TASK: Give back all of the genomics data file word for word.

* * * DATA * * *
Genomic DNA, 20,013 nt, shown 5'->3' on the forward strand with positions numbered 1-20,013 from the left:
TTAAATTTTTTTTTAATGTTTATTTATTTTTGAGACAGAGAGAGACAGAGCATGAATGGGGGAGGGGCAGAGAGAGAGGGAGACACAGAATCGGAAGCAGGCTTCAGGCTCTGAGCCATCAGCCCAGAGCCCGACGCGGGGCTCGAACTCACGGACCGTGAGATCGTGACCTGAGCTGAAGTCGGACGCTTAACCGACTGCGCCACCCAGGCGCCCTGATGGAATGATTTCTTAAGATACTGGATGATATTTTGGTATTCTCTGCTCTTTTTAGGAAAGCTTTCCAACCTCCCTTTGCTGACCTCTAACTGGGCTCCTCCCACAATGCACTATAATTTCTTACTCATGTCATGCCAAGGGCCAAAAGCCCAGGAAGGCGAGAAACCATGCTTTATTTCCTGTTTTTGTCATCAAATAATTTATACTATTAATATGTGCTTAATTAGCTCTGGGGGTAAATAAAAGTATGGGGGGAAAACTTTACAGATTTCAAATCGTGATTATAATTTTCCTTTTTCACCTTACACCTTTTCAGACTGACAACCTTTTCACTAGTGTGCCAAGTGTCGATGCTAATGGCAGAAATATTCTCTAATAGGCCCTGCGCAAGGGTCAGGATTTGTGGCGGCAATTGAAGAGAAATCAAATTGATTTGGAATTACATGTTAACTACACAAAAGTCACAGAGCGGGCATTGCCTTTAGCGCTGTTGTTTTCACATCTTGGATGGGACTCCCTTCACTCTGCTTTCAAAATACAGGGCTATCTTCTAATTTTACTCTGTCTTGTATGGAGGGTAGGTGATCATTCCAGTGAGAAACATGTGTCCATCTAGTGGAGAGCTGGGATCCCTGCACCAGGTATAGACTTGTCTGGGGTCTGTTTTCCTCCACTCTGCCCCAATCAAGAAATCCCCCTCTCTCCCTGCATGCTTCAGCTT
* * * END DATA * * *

Genomic DNA, 20,013 nt, shown 5'->3' on the forward strand with positions numbered 1-20,013 from the left:
TTAAATTTTTTTTTAATGTTTATTTATTTTTGAGACAGAGAGAGACAGAGCATGAATGGGGGAGGGGCAGAGAGAGAGGGAGACACAGAATCGGAAGCAGGCTTCAGGCTCTGAGCCATCAGCCCAGAGCCCGACGCGGGGCTCGAACTCACGGACCGTGAGATCGTGACCTGAGCTGAAGTCGGACGCTTAACCGACTGCGCCACCCAGGCGCCCTGATGGAATGATTTCTTAAGATACTGGATGATATTTTGGTATTCTCTGCTCTTTTTAGGAAAGCTTTCCAACCTCCCTTTGCTGACCTCTAACTGGGCTCCTCCCACAATGCACTATAATTTCTTACTCATGTCATGCCAAGGGCCAAAAGCCCAGGAAGGCGAGAAACCATGCTTTATTTCCTGTTTTTGTCATCAAATAATTTATACTATTAATATGTGCTTAATTAGCTCTGGGGGTAAATAAAAGTATGGGGGGAAAACTTTACAGATTTCAAATCGTGATTATAATTTTCCTTTTTCACCTTACACCTTTTCAGACTGACAACCTTTTCACTAGTGTGCCAAGTGTCGATGCTAATGGCAGAAATATTCTCTAATAGGCCCTGCGCAAGGGTCAGGATTTGTGGCGGCAATTGAAGAGAAATCAAATTGATTTGGAATTACATGTTAACTACACAAAAGTCACAGAGCGGGCATTGCCTTTAGCGCTGTTGTTTTCACATCTTGGATGGGACTCCCTTCACTCTGCTTTCAAAATACAGGGCTATCTTCTAATTTTACTCTGTCTTGTATGGAGGGTAGGTGATCATTCCAGTGAGAAACATGTGTCCATCTAGTGGAGAGCTGGGATCCCTGCACCAGGTATAGACTTGTCTGGGGTCTGTTTTCCTCCACTCTGCCCCAATCAAGAAATCCCCCTCTCTCCCTGCATGCTTCAGCTT